It would appear that "practical criticism" asks for the reader's unclouded, unbiased, emotionally pure response to reading something.
This "discipline" began in the 1920s under the guidance of I.A. Richards of the University of Cambridge. He began an experiment by giving students poems without any referents: in other words, he did not provide an author's name or even the date the poem was written. Richards' purpose, and ultimately the results he achieved are summarized as follows—he wanted fresh, emotional responses to literary works the students read:
For Richards this form of close analysis of anonymous poems was ultimately intended to have psychological benefits for the students: by responding to all the currents of emotion and meaning in the poems and passages of prose which they read the students were to achieve what Richards called an 'organised response'. This meant that they would clarify the various currents of thought in the poem and achieve a corresponding clarification of their own emotions.
The use of "practical criticism" seems very different today than when Richards first introduced it. In today's classroom, it seems more a method of measuring what a student knows, rather than being used in its purest, most original form.
[Practical criticism] is a part of many examinations in literature at almost all levels, and is used to test students' responsiveness to what they read, as well as their knowledge of verse forms and of the technical language for describing the way poems create their effects.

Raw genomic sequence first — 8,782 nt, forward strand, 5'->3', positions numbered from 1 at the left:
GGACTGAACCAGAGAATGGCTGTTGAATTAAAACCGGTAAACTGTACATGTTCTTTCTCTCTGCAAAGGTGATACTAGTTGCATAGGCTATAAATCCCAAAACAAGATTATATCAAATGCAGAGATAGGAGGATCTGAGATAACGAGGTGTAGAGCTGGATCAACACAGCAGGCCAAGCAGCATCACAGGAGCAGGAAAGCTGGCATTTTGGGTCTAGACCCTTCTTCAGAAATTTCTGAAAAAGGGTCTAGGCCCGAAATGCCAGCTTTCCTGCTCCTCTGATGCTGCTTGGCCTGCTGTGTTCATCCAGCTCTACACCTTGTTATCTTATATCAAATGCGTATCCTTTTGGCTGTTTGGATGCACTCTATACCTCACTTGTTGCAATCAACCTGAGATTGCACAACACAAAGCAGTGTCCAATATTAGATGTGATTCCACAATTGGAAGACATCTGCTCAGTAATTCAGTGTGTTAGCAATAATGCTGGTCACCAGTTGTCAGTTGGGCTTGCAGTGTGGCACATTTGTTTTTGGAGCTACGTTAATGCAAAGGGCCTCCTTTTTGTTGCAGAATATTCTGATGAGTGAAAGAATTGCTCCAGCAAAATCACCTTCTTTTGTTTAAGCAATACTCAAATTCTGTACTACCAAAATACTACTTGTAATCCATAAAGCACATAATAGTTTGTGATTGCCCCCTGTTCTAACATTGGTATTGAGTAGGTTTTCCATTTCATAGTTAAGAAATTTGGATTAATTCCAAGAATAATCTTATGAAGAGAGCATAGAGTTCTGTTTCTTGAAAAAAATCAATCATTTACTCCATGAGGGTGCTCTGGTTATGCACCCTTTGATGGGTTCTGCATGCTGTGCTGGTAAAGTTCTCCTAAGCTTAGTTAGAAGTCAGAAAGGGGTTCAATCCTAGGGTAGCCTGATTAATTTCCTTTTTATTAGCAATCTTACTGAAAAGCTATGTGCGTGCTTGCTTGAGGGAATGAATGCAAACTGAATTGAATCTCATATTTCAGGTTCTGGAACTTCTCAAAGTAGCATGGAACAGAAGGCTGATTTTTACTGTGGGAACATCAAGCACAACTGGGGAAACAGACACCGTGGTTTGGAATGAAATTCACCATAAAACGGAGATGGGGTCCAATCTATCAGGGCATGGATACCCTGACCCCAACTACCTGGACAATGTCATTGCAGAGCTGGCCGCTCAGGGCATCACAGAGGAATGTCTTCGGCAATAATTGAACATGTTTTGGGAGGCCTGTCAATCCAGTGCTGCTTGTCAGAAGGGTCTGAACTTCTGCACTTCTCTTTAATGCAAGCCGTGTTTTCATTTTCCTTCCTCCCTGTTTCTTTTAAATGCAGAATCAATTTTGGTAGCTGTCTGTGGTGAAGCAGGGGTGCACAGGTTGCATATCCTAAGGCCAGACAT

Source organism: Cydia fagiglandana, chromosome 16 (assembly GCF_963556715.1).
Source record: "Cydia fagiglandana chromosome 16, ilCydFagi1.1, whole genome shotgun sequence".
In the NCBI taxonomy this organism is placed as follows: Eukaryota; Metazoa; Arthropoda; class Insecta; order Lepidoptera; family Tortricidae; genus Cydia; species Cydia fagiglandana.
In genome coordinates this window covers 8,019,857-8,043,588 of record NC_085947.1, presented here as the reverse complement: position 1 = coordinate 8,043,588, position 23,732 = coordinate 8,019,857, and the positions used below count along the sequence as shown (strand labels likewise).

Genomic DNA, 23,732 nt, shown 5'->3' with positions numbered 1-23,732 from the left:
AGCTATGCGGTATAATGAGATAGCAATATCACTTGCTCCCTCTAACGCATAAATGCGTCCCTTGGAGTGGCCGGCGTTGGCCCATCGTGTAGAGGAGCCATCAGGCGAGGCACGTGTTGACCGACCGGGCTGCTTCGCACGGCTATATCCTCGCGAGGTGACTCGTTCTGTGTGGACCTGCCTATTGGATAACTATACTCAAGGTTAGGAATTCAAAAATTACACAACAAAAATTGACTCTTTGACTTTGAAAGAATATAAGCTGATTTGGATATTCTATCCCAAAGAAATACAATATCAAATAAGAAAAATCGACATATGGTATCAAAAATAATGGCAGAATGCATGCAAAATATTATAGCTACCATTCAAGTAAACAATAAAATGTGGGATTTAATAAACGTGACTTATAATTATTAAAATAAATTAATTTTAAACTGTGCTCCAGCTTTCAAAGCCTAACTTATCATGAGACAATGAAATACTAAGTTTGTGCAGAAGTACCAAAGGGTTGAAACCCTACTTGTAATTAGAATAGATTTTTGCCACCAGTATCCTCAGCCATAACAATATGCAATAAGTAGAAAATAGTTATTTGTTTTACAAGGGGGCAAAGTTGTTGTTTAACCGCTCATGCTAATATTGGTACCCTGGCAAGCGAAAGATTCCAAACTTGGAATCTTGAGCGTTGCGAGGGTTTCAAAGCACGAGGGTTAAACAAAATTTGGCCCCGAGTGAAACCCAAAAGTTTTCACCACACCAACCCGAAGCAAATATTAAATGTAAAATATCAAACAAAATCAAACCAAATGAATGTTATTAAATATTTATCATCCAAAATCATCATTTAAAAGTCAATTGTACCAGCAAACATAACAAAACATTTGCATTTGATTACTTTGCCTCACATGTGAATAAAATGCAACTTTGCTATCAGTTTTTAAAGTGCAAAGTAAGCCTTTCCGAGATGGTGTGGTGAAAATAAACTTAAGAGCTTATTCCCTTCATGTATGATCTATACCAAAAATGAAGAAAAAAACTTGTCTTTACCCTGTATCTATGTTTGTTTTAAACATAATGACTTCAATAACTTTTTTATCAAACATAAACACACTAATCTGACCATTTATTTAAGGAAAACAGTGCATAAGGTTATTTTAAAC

The intent Richards originally had, I believe, is where this discipline has the most value. Reviewing what one knows is not nearly as meaningful to the reader as discovering what he or she thinks.
So if I were to write something on "practical criticism" I would reflect on its original intent and how it is used today. Then I would go further. I would have a friend, teacher, or librarian find an obscure poem (or piece of prose) for me. I would read it without knowing who wrote it, why or when, and respond to it on a personal level. I would then have the person who supplied the poem give me all the information available, I would respond to the poem again, and then compare and contrast my two responses. At this point I would reflect personally on the difference between the two readings, pointing out what changed, what did not, and which experience was most meaningful and why.
This "experiment" could also be done with a friend or two who are committed to keeping their work in line with the spirit of the exercise, who would take it seriously and respond honestly, with energy for the task and a commitment to its purpose...to help me with my "project."
As an educator, we are always trying to find ways to make information meaningful so our students find a connection to it. Richards (it seems to me) was doing the same thing. He wanted to open minds, let them go where they would, and generate responses that were pure and honest. "Practical criticism" has much more value, in my opinion, when used this way than when used as a testing or measuring device of a student's knowledge—when all creativity seems to be lost, replaced by a need to qualify and quantify the various aspects of poetry.
If I were given this essay, the above "experiment" is how I would respond—on a personal, more meaningful level.